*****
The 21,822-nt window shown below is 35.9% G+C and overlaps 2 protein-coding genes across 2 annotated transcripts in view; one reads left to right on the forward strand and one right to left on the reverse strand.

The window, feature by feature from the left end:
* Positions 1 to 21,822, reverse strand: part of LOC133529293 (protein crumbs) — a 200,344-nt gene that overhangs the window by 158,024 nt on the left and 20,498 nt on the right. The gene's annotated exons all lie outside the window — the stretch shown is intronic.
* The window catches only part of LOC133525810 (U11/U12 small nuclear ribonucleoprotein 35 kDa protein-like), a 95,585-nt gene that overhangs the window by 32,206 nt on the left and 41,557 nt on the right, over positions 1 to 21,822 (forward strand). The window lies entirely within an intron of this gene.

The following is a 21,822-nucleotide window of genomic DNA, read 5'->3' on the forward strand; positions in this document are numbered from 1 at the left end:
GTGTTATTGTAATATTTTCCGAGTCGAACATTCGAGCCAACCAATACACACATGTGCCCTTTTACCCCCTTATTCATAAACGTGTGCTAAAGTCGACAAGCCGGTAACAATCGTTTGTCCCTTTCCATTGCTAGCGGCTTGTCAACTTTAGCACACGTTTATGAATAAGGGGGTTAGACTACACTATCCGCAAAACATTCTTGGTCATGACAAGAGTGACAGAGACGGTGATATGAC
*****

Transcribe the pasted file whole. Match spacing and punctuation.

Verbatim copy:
The 21,822-nt window shown below is 35.9% G+C and overlaps 2 protein-coding genes across 2 annotated transcripts in view; one reads left to right on the forward strand and one right to left on the reverse strand.

The window, feature by feature from the left end:
* Positions 1 to 21,822, reverse strand: part of LOC133529293 (protein crumbs) — a 200,344-nt gene that overhangs the window by 158,024 nt on the left and 20,498 nt on the right. The gene's annotated exons all lie outside the window — the stretch shown is intronic.
* The window catches only part of LOC133525810 (U11/U12 small nuclear ribonucleoprotein 35 kDa protein-like), a 95,585-nt gene that overhangs the window by 32,206 nt on the left and 41,557 nt on the right, over positions 1 to 21,822 (forward strand). The window lies entirely within an intron of this gene.

The following is a 21,822-nucleotide window of genomic DNA, read 5'->3' on the forward strand; positions in this document are numbered from 1 at the left end:
GTGTTATTGTAATATTTTCCGAGTCGAACATTCGAGCCAACCAATACACACATGTGCCCTTTTACCCCCTTATTCATAAACGTGTGCTAAAGTCGACAAGCCGGTAACAATCGTTTGTCCCTTTCCATTGCTAGCGGCTTGTCAACTTTAGCACACGTTTATGAATAAGGGGGTTAGACTACACTATCCGCAAAACATTCTTGGTCATGACAAGAGTGACAGAGACGGTGATATGAC